• As shown in FIG. 1, the front end consists of a user interface module(s) (e.g., a web server) 122, which receives requests from various client systems 102, and communicates appropriate responses to the requesting client systems 102. For example, the user interface module(s) 122 may receive requests in the form of Hypertext Transport Protocol (HTTP) requests, or other web-based, application programming interface (API) requests. The client system 102 may be executing conventional web browser applications or applications that have been developed for a specific platform to include any of a wide variety of mobile devices and operating systems.
  • As shown in FIG. 1, the data layer includes several databases, including databases for storing data for various members of the social networking system 120, including member profile data 130, activity data 132 (e.g., data describing the activities of members in the social networking system 120 including, but not limited to, clicks, likes, comments, posts, and so on), organization profile data 134 (e.g., data about one or more companies), engagement event data 136 (data describing engagement events for companies), and social graph data 138, which is stored in a particular type of database that uses graph structures with nodes, edges, and properties to represent and store data. Of course, with various alternative example embodiments, any number of other entities might be included in the social graph (e.g., companies, organizations, schools and universities, religious groups, non-profit organizations, and any other group), and as such, various other databases may be used to store data corresponding with other entities.
  • Consistent with some example embodiments, when a person initially registers to become a member of the social networking system 120, the person will be prompted to provide some personal information, such as his or her name, age (e.g., birth date), gender, interests, contact information, home town, address, educational background (e.g., schools, majors, etc.), current job title, job description, industry, employment history, skills, professional organizations, and so on. This information is stored, for example, in the member profile data 130. In some example embodiments, the social networking system 120 will also prompt the person to determine whether that person is interested in attending one or more schools in the future.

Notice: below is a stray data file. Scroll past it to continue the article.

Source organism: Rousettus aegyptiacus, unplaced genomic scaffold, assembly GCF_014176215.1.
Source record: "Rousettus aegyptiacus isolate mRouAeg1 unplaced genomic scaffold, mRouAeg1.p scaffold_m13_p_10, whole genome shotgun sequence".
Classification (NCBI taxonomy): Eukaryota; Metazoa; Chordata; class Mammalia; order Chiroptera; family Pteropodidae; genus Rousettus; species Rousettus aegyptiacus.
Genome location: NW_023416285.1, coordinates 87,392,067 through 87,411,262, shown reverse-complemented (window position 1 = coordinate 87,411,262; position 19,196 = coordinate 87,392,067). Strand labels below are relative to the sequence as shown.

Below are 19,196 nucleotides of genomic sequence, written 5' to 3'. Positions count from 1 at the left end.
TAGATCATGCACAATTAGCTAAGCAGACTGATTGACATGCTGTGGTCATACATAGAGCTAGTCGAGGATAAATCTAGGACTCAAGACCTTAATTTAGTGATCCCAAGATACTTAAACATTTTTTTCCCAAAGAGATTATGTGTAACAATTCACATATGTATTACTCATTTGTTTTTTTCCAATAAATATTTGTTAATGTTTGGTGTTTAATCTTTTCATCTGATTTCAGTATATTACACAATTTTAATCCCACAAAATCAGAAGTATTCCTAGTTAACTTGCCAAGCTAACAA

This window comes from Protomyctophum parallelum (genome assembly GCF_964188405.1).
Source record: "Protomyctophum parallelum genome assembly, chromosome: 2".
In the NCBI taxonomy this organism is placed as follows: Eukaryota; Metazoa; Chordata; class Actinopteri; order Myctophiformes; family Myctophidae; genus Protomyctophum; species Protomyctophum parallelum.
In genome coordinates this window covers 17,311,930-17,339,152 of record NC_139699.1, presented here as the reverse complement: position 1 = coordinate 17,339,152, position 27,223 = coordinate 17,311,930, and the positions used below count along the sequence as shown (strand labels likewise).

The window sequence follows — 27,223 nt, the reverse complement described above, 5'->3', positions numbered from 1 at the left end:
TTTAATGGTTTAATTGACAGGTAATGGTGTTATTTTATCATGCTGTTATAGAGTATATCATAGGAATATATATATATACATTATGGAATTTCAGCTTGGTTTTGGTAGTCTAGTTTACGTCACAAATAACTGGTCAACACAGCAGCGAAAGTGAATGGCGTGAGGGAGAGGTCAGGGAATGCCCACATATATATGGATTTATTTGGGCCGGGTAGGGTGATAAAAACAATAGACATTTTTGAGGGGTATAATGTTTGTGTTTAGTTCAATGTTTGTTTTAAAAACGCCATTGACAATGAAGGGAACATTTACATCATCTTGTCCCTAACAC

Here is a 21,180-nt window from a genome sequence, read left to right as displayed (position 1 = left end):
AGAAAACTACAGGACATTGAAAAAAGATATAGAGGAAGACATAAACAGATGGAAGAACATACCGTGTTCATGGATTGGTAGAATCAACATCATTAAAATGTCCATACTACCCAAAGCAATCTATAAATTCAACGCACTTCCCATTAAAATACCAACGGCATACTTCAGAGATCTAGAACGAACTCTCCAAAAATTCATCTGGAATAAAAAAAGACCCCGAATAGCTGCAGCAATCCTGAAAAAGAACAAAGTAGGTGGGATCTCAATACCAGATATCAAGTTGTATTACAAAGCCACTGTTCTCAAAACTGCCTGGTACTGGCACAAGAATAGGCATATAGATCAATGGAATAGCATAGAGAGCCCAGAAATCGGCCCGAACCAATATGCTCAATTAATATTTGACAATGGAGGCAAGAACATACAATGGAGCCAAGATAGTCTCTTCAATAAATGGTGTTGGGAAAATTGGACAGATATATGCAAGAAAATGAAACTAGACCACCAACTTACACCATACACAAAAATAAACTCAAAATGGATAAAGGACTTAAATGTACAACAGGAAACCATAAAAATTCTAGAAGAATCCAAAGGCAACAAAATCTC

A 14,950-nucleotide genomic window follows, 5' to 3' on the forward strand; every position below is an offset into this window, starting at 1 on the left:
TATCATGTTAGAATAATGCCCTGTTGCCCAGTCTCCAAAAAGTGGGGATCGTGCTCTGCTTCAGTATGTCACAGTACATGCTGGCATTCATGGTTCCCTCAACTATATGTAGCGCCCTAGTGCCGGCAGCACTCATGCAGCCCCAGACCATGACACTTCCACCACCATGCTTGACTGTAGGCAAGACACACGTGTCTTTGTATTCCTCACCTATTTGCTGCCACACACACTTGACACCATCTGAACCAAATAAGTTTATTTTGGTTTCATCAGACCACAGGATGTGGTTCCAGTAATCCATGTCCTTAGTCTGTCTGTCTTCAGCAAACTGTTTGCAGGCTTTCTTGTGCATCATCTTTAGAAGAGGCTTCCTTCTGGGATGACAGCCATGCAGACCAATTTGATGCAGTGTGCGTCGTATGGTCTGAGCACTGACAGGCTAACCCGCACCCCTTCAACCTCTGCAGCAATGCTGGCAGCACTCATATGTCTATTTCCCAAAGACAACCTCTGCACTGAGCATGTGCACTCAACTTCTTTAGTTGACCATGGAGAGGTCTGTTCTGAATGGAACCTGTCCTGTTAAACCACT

• In some example embodiments, the member profile data 130 includes activity data 132. In other example embodiments, the activity data 132 is distinct from, but associated with, the member profile data 130. The activity data 132 stores data related to activities taken by members of the social networking system (e.g., system 120 in FIG. 1) through the social networking system. Activities include, but are not limited to, page views, clicks, profile views, likes, shares, posts, and so on.
  • In some example embodiments, the organization profile data 134 stores data related to companies represented on the social networking system 120 and their employees. In some example embodiments, specific members of the social networking system 120 are associated with particular companies (e.g., they list an organization as an employer). In some example embodiments, organization profile data includes, but is not limited to, organization locations (e.g., headquarters locations, store/facility/production/retail locations, organization size, market sector(s), employees, revenues, past interactions with the social networking system 120, and so on).
  • In some example embodiments, the engagement event data 136 includes group activity, influencer posts, organization posts, sponsored posts, employee posts, sponsored updates, and so on. In some example embodiments, the engagement events are events that were explicitly paid for by an organization. In other example embodiments, engagement events are events that results from routine, unpaid, member interaction on the social networking system 120 (e.g., an employee posts about a new product).
  • Once registered, a member may invite other members, or be invited by other members, to connect via the network service. A “connection” may include a bi-lateral agreement by the members, such that both members acknowledge the establishment of the connection. Similarly, with some example embodiments, a member may elect to “follow” another member. In contrast to establishing a “connection,” the concept of “following” another member typically is a unilateral operation and, at least with some example embodiments, does not include acknowledgement or approval by the member that is being followed. When one member follows another, the member who is following may receive automatic notifications about various activities undertaken by the member being followed. In addition to following another member, a member may elect to follow an organization, a topic, a conversation, or some other entity, which may or may not be included in the social graph. Various other types of relationships may exist between different entities and are represented in the social graph data 138.